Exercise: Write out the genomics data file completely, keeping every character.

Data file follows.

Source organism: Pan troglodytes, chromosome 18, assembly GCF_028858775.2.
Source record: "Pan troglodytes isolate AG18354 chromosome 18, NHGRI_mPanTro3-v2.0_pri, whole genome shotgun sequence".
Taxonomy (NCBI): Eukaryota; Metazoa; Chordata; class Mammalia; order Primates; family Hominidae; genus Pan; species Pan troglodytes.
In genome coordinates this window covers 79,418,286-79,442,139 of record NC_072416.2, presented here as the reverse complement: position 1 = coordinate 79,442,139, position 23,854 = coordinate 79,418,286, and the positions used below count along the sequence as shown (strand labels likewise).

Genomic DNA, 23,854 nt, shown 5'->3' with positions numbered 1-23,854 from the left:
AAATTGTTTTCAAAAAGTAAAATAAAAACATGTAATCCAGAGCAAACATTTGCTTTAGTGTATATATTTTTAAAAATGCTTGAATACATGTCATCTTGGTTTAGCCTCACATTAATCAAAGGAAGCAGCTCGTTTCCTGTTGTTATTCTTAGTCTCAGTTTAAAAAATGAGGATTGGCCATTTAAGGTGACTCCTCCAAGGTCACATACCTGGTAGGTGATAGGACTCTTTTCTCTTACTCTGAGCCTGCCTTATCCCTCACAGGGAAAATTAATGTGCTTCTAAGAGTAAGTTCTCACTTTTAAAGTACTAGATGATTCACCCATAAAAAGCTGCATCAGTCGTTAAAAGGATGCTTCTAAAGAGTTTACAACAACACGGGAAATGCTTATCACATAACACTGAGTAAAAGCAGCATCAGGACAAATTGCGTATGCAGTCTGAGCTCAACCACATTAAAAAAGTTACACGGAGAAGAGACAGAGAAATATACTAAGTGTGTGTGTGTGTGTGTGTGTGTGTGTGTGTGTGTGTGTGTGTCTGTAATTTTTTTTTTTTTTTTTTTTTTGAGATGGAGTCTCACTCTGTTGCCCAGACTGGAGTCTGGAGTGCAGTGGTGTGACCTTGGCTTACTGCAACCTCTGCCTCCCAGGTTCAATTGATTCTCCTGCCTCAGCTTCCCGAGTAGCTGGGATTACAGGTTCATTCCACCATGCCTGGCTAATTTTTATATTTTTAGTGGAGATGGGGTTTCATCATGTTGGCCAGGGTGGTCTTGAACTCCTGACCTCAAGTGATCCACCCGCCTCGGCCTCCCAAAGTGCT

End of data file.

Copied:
Source organism: Pan troglodytes, chromosome 18, assembly GCF_028858775.2.
Source record: "Pan troglodytes isolate AG18354 chromosome 18, NHGRI_mPanTro3-v2.0_pri, whole genome shotgun sequence".
Taxonomy (NCBI): Eukaryota; Metazoa; Chordata; class Mammalia; order Primates; family Hominidae; genus Pan; species Pan troglodytes.
In genome coordinates this window covers 79,418,286-79,442,139 of record NC_072416.2, presented here as the reverse complement: position 1 = coordinate 79,442,139, position 23,854 = coordinate 79,418,286, and the positions used below count along the sequence as shown (strand labels likewise).

Genomic DNA, 23,854 nt, shown 5'->3' with positions numbered 1-23,854 from the left:
AAATTGTTTTCAAAAAGTAAAATAAAAACATGTAATCCAGAGCAAACATTTGCTTTAGTGTATATATTTTTAAAAATGCTTGAATACATGTCATCTTGGTTTAGCCTCACATTAATCAAAGGAAGCAGCTCGTTTCCTGTTGTTATTCTTAGTCTCAGTTTAAAAAATGAGGATTGGCCATTTAAGGTGACTCCTCCAAGGTCACATACCTGGTAGGTGATAGGACTCTTTTCTCTTACTCTGAGCCTGCCTTATCCCTCACAGGGAAAATTAATGTGCTTCTAAGAGTAAGTTCTCACTTTTAAAGTACTAGATGATTCACCCATAAAAAGCTGCATCAGTCGTTAAAAGGATGCTTCTAAAGAGTTTACAACAACACGGGAAATGCTTATCACATAACACTGAGTAAAAGCAGCATCAGGACAAATTGCGTATGCAGTCTGAGCTCAACCACATTAAAAAAGTTACACGGAGAAGAGACAGAGAAATATACTAAGTGTGTGTGTGTGTGTGTGTGTGTGTGTGTGTGTGTGTGTGTGTCTGTAATTTTTTTTTTTTTTTTTTTTTTGAGATGGAGTCTCACTCTGTTGCCCAGACTGGAGTCTGGAGTGCAGTGGTGTGACCTTGGCTTACTGCAACCTCTGCCTCCCAGGTTCAATTGATTCTCCTGCCTCAGCTTCCCGAGTAGCTGGGATTACAGGTTCATTCCACCATGCCTGGCTAATTTTTATATTTTTAGTGGAGATGGGGTTTCATCATGTTGGCCAGGGTGGTCTTGAACTCCTGACCTCAAGTGATCCACCCGCCTCGGCCTCCCAAAGTGCT